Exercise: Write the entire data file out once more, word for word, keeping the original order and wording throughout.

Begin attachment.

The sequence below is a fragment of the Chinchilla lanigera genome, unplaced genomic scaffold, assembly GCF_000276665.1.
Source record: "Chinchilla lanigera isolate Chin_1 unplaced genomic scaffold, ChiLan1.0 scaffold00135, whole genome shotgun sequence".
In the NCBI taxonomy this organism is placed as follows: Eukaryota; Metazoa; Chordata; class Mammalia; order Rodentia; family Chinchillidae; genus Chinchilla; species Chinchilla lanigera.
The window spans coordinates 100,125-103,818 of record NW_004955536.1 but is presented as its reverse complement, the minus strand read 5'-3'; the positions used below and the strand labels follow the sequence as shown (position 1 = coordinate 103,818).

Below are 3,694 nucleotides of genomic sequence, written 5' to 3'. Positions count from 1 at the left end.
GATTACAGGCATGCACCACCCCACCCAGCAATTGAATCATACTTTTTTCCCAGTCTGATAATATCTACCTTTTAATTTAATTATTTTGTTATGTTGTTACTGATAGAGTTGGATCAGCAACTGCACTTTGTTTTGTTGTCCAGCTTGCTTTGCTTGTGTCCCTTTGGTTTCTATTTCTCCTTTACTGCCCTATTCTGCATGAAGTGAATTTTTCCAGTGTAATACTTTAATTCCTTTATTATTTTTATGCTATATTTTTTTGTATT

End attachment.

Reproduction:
The sequence below is a fragment of the Chinchilla lanigera genome, unplaced genomic scaffold, assembly GCF_000276665.1.
Source record: "Chinchilla lanigera isolate Chin_1 unplaced genomic scaffold, ChiLan1.0 scaffold00135, whole genome shotgun sequence".
In the NCBI taxonomy this organism is placed as follows: Eukaryota; Metazoa; Chordata; class Mammalia; order Rodentia; family Chinchillidae; genus Chinchilla; species Chinchilla lanigera.
The window spans coordinates 100,125-103,818 of record NW_004955536.1 but is presented as its reverse complement, the minus strand read 5'-3'; the positions used below and the strand labels follow the sequence as shown (position 1 = coordinate 103,818).

Below are 3,694 nucleotides of genomic sequence, written 5' to 3'. Positions count from 1 at the left end.
GATTACAGGCATGCACCACCCCACCCAGCAATTGAATCATACTTTTTTCCCAGTCTGATAATATCTACCTTTTAATTTAATTATTTTGTTATGTTGTTACTGATAGAGTTGGATCAGCAACTGCACTTTGTTTTGTTGTCCAGCTTGCTTTGCTTGTGTCCCTTTGGTTTCTATTTCTCCTTTACTGCCCTATTCTGCATGAAGTGAATTTTTCCAGTGTAATACTTTAATTCCTTTATTATTTTTATGCTATATTTTTTTGTATT